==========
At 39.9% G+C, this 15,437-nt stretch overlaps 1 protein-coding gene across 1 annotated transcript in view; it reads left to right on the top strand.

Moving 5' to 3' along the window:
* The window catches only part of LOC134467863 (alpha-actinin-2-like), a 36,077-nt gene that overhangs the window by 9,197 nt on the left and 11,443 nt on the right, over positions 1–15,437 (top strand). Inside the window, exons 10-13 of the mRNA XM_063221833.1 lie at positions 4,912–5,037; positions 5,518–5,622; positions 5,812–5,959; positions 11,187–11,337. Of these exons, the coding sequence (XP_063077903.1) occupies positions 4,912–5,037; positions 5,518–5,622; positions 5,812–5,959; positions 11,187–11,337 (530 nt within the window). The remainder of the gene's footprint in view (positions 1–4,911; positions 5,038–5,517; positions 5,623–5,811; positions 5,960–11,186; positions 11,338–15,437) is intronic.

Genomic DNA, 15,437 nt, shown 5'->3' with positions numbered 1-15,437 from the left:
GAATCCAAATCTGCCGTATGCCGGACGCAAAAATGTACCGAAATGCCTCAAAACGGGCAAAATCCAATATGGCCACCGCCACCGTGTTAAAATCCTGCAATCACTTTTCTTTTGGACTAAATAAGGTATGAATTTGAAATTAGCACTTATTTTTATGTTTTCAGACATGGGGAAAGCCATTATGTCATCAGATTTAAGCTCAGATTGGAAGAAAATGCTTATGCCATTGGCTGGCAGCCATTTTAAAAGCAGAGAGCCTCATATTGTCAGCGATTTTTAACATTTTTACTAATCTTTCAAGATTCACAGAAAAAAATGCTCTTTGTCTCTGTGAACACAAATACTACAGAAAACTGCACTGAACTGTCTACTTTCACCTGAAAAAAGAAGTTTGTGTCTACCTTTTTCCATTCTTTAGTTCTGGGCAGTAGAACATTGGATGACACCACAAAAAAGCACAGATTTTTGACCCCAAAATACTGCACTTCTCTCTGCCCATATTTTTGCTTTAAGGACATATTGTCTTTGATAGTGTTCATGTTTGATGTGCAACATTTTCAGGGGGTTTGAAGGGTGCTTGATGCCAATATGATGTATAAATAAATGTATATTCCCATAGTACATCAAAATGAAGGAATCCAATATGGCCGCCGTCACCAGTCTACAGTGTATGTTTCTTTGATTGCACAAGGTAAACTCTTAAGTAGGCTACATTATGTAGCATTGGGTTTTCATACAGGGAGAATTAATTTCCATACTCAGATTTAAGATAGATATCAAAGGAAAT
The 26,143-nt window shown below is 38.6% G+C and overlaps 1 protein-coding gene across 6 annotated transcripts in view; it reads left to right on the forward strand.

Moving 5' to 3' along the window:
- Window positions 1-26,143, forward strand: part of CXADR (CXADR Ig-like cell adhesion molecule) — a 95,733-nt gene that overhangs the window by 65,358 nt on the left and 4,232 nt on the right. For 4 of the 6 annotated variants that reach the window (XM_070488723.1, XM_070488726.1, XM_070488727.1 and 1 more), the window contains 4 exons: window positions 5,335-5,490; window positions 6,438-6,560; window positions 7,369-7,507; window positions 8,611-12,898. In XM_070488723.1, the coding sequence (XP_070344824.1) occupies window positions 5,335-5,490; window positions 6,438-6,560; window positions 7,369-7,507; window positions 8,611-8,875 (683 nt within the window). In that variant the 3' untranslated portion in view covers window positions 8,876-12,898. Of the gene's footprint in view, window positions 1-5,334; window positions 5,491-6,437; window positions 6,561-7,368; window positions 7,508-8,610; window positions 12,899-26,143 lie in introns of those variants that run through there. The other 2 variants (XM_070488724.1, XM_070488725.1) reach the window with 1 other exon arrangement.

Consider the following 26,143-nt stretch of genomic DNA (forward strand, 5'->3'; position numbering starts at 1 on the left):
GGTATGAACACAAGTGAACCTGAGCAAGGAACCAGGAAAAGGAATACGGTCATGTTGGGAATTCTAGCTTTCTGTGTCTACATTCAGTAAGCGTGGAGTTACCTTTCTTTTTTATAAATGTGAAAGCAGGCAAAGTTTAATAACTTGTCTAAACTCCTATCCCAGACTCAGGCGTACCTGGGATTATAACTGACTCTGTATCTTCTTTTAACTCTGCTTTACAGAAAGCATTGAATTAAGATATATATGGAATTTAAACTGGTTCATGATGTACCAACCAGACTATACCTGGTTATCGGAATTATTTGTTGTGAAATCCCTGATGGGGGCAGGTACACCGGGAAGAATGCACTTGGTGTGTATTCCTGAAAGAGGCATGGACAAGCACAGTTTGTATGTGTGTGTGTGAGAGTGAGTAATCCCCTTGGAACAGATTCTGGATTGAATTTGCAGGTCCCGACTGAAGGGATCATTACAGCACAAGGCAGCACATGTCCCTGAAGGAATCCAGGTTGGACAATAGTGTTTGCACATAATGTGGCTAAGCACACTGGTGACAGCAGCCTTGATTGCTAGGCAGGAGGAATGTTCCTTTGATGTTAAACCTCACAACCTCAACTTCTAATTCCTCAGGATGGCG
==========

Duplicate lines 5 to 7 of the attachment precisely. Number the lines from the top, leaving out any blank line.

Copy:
GAATCCAAATCTGCCGTATGCCGGACGCAAAAATGTACCGAAATGCCTCAAAACGGGCAAAATCCAATATGGCCACCGCCACCGTGTTAAAATCCTGCAATCACTTTTCTTTTGGACTAAATAAGGTATGAATTTGAAATTAGCACTTATTTTTATGTTTTCAGACATGGGGAAAGCCATTATGTCATCAGATTTAAGCTCAGATTGGAAGAAAATGCTTATGCCATTGGCTGGCAGCCATTTTAAAAGCAGAGAGCCTCATATTGTCAGCGATTTTTAACATTTTTACTAATCTTTCAAGATTCACAGAAAAAAATGCTCTTTGTCTCTGTGAACACAAATACTACAGAAAACTGCACTGAACTGTCTACTTTCACCTGAAAAAAGAAGTTTGTGTCTACCTTTTTCCATTCTTTAGTTCTGGGCAGTAGAACATTGGATGACACCACAAAAAAGCACAGATTTTTGACCCCAAAATACTGCACTTCTCTCTGCCCATATTTTTGCTTTAAGGACATATTGTCTTTGATAGTGTTCATGTTTGATGTGCAACATTTTCAGGGGGTTTGAAGGGTGCTTGATGCCAATATGATGTATAAATAAATGTATATTCCCATAGTACATCAAAATGAAGGAATCCAATATGGCCGCCGTCACCAGTCTACAGTGTATGTTTCTTTGATTGCACAAGGTAAACTCTTAAGTAGGCTACATTATGTAGCATTGGGTTTTCATACAGGGAGAATTAATTTCCATACTCAGATTTAAGATAGATATCAAAGGAAAT
The 26,143-nt window shown below is 38.6% G+C and overlaps 1 protein-coding gene across 6 annotated transcripts in view; it reads left to right on the forward strand.

Moving 5' to 3' along the window: